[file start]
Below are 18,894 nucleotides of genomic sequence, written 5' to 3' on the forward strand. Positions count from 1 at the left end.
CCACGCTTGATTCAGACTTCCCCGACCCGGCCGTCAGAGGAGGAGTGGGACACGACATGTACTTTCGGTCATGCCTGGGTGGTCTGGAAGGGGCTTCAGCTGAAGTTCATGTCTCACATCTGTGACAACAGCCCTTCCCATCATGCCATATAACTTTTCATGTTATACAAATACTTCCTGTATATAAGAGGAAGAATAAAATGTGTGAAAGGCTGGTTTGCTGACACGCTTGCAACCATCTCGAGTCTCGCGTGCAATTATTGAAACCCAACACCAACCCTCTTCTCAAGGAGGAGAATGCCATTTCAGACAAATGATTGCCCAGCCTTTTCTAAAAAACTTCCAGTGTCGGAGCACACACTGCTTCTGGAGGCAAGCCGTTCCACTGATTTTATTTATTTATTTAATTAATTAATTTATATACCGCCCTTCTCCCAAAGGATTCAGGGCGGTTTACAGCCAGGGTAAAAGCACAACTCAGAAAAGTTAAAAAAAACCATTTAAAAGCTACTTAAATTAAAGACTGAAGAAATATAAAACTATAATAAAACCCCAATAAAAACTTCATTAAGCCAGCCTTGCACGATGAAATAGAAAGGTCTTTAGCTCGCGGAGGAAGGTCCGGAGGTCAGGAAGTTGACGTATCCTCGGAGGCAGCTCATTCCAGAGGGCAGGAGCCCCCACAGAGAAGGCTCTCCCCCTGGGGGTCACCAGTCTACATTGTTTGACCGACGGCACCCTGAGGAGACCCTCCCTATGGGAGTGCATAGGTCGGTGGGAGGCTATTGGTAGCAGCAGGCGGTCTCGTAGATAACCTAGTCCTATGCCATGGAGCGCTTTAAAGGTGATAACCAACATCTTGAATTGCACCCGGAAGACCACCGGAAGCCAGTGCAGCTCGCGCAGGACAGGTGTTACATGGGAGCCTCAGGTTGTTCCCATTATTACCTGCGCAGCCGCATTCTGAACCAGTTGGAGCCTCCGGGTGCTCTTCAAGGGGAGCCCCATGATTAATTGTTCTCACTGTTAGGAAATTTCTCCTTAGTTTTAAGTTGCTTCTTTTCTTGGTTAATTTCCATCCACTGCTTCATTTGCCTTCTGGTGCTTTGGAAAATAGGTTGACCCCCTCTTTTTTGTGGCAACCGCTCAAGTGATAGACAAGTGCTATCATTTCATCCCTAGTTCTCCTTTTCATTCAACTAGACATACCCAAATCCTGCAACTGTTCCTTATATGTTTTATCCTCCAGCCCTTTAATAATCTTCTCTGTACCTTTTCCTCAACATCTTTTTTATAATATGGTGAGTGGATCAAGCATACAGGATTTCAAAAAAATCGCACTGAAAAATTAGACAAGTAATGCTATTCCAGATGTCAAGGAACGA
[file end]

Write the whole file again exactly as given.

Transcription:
Below are 18,894 nucleotides of genomic sequence, written 5' to 3' on the forward strand. Positions count from 1 at the left end.
CCACGCTTGATTCAGACTTCCCCGACCCGGCCGTCAGAGGAGGAGTGGGACACGACATGTACTTTCGGTCATGCCTGGGTGGTCTGGAAGGGGCTTCAGCTGAAGTTCATGTCTCACATCTGTGACAACAGCCCTTCCCATCATGCCATATAACTTTTCATGTTATACAAATACTTCCTGTATATAAGAGGAAGAATAAAATGTGTGAAAGGCTGGTTTGCTGACACGCTTGCAACCATCTCGAGTCTCGCGTGCAATTATTGAAACCCAACACCAACCCTCTTCTCAAGGAGGAGAATGCCATTTCAGACAAATGATTGCCCAGCCTTTTCTAAAAAACTTCCAGTGTCGGAGCACACACTGCTTCTGGAGGCAAGCCGTTCCACTGATTTTATTTATTTATTTAATTAATTAATTTATATACCGCCCTTCTCCCAAAGGATTCAGGGCGGTTTACAGCCAGGGTAAAAGCACAACTCAGAAAAGTTAAAAAAAACCATTTAAAAGCTACTTAAATTAAAGACTGAAGAAATATAAAACTATAATAAAACCCCAATAAAAACTTCATTAAGCCAGCCTTGCACGATGAAATAGAAAGGTCTTTAGCTCGCGGAGGAAGGTCCGGAGGTCAGGAAGTTGACGTATCCTCGGAGGCAGCTCATTCCAGAGGGCAGGAGCCCCCACAGAGAAGGCTCTCCCCCTGGGGGTCACCAGTCTACATTGTTTGACCGACGGCACCCTGAGGAGACCCTCCCTATGGGAGTGCATAGGTCGGTGGGAGGCTATTGGTAGCAGCAGGCGGTCTCGTAGATAACCTAGTCCTATGCCATGGAGCGCTTTAAAGGTGATAACCAACATCTTGAATTGCACCCGGAAGACCACCGGAAGCCAGTGCAGCTCGCGCAGGACAGGTGTTACATGGGAGCCTCAGGTTGTTCCCATTATTACCTGCGCAGCCGCATTCTGAACCAGTTGGAGCCTCCGGGTGCTCTTCAAGGGGAGCCCCATGATTAATTGTTCTCACTGTTAGGAAATTTCTCCTTAGTTTTAAGTTGCTTCTTTTCTTGGTTAATTTCCATCCACTGCTTCATTTGCCTTCTGGTGCTTTGGAAAATAGGTTGACCCCCTCTTTTTTGTGGCAACCGCTCAAGTGATAGACAAGTGCTATCATTTCATCCCTAGTTCTCCTTTTCATTCAACTAGACATACCCAAATCCTGCAACTGTTCCTTATATGTTTTATCCTCCAGCCCTTTAATAATCTTCTCTGTACCTTTTCCTCAACATCTTTTTTATAATATGGTGAGTGGATCAAGCATACAGGATTTCAAAAAAATCGCACTGAAAAATTAGACAAGTAATGCTATTCCAGATGTCAAGGAACGA